I always loved English because whatever human beings are, we are storytellers. It is our stories that give a light to the future. When I went to college I became a history major because history is such a wonderful story of who we think we are. English is much more a story of who we really are. ~Nikki Giovanni
Nikki Giovanni was among the most prominent African-American poets of the 1960s and 70s.
Giovanni was born in 1943 in Knoxville, Tennessee. From an early age, she was a reader; she writes that she was often sick and had to stay home from school and would fill her hours with books. She describes her childhood aspirations on her webpage: “My dream was not to publish or to even be a writer: my dream was to discover something no one else had thought of. I guess that’s why I’m a poet. We put things together in ways no one else does.”
Giovanni’s relationship with school was turbulent; she dropped out of high school, but was later admitted to Fisk University. She was expelled from Fisk, but was readmitted with the help of the Dean of Women, going on to become editor for the school’s literary magazine and active in the Student Non-Violent Coordinating Committee. She also did graduate work at the University of Pennsylvania and Columbia University, although she did not complete either degree. She’s gone on to receive twenty honorary doctorates.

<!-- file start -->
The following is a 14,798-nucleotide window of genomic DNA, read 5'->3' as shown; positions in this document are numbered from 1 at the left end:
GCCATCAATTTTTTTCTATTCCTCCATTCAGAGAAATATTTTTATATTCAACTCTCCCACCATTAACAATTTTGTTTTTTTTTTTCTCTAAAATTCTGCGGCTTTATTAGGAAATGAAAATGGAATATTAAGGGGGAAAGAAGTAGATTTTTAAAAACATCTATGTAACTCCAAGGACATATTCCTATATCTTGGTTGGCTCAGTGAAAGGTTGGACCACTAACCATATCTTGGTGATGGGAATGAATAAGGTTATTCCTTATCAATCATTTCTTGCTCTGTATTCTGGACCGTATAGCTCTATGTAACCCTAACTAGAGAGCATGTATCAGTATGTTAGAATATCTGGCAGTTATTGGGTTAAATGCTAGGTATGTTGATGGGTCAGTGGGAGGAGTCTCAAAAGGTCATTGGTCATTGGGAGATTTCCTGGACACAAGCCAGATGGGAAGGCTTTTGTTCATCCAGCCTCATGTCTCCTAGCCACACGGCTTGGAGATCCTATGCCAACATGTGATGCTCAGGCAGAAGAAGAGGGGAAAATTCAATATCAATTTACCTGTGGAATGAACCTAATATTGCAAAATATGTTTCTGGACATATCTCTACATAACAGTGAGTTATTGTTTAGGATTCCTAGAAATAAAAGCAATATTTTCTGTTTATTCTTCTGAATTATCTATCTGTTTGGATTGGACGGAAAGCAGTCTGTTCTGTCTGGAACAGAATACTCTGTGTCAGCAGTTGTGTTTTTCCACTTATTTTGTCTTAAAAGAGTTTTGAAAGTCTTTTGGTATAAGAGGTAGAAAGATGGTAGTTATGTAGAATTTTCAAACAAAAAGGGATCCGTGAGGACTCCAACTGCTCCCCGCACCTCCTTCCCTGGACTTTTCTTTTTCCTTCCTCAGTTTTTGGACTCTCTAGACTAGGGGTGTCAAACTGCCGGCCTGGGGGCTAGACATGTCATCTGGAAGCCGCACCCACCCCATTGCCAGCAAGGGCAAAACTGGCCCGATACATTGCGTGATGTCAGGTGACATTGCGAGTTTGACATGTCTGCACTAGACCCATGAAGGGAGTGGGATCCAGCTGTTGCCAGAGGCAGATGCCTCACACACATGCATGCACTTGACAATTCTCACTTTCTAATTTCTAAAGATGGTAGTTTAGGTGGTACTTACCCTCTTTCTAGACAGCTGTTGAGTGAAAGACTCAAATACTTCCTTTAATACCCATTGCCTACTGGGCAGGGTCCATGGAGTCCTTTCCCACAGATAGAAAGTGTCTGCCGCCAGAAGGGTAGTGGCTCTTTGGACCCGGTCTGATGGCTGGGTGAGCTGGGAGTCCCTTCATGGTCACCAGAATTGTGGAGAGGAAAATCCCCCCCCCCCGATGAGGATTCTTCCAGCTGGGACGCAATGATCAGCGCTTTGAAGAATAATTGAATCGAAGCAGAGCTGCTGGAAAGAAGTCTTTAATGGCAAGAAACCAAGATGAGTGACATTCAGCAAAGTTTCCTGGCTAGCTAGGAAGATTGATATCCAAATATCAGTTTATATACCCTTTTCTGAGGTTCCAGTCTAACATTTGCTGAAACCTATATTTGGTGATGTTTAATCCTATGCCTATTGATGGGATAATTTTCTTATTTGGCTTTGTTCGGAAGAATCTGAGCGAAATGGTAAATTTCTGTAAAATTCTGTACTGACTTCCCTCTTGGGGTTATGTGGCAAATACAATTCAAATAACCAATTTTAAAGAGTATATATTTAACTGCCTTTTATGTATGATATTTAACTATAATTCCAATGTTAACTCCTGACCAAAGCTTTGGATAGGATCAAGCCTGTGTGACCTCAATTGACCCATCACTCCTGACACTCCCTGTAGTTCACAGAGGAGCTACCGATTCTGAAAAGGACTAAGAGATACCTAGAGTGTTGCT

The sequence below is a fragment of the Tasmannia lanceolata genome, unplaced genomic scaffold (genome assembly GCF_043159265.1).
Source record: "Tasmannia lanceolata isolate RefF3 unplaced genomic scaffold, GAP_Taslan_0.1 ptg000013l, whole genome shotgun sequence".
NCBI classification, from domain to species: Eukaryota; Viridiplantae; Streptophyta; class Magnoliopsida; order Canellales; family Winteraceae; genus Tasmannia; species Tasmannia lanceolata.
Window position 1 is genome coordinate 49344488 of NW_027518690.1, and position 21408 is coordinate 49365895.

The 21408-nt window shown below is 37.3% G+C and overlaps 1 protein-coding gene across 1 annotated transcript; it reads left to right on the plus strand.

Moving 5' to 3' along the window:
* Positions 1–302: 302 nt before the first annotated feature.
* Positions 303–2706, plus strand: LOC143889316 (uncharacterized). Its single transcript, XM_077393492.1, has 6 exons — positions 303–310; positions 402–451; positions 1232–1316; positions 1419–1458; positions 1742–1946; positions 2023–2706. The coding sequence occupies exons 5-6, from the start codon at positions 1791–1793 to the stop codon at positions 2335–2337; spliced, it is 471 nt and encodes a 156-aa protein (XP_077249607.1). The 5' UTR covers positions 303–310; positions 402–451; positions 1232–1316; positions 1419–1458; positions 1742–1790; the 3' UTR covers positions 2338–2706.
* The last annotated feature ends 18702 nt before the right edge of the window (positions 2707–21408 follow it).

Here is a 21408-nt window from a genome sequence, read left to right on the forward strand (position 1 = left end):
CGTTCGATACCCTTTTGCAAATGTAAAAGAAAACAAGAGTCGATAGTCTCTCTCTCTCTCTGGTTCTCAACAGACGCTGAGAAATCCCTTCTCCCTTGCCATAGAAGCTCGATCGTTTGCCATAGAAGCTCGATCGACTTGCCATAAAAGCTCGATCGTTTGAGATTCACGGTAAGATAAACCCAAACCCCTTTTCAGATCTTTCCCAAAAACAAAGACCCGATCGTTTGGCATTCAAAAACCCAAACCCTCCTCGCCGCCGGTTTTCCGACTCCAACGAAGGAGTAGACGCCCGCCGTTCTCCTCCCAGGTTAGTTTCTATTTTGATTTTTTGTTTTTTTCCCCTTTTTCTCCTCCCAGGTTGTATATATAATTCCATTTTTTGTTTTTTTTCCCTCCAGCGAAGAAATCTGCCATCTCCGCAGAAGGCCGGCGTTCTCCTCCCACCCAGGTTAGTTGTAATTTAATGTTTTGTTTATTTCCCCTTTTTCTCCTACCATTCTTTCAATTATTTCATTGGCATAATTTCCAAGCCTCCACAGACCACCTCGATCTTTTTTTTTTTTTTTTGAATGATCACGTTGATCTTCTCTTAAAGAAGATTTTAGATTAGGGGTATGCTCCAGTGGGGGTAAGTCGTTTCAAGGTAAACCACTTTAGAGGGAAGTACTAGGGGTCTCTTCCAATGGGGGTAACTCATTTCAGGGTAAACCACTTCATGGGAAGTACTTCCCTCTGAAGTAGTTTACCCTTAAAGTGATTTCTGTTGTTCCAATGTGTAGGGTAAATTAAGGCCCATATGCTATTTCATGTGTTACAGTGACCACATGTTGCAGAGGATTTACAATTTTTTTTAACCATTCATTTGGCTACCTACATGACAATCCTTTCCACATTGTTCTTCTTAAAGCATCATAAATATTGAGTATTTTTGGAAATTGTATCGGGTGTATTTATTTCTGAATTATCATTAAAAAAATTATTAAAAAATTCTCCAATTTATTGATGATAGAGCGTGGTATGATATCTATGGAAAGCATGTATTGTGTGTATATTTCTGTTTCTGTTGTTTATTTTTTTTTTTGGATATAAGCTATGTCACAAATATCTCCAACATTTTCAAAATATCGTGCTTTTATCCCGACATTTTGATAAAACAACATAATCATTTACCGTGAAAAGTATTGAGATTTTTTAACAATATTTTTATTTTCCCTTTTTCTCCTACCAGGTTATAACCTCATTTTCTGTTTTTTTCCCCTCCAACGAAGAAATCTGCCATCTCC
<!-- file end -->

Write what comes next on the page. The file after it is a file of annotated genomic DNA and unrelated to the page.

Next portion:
Her first book—Black Feeling, Black Talk—was published in 1968, the year she graduated with her B.A., and was followed closely by a second book, Black Judgement. Her work responded to the assassination of civil rights leaders, including Martin Luther King, Jr. and Malcolm X. Although some criticized her work as aggressive and militant, it was enormously successful, rising Giovanni to prominence as one of the pre-eminent African American poets of the time.
In the 70s and 80s, Giovanni taught at Rutgers University while continuing to write and publish, diversifying her work to include several works of autobiography and numerous books of children’s poetry. Meanwhile, she became highly regarded as a speaker and was invited to give lectures across the country. She has won numerous awards, including the Langston Hughes Medal, the NAACP Image Award (several times), was nominated for a Grammy Award, (for her Nikki Giovanni Poetry Collection, a spoken word poetry album), and the first person to receive the Rosa L. Parks Women of Courage Award.
Until recently, she has continued to publish poetry and nonfiction prolifically. Today, at 71, she is a University Distinguished Professor at Virginia Tech.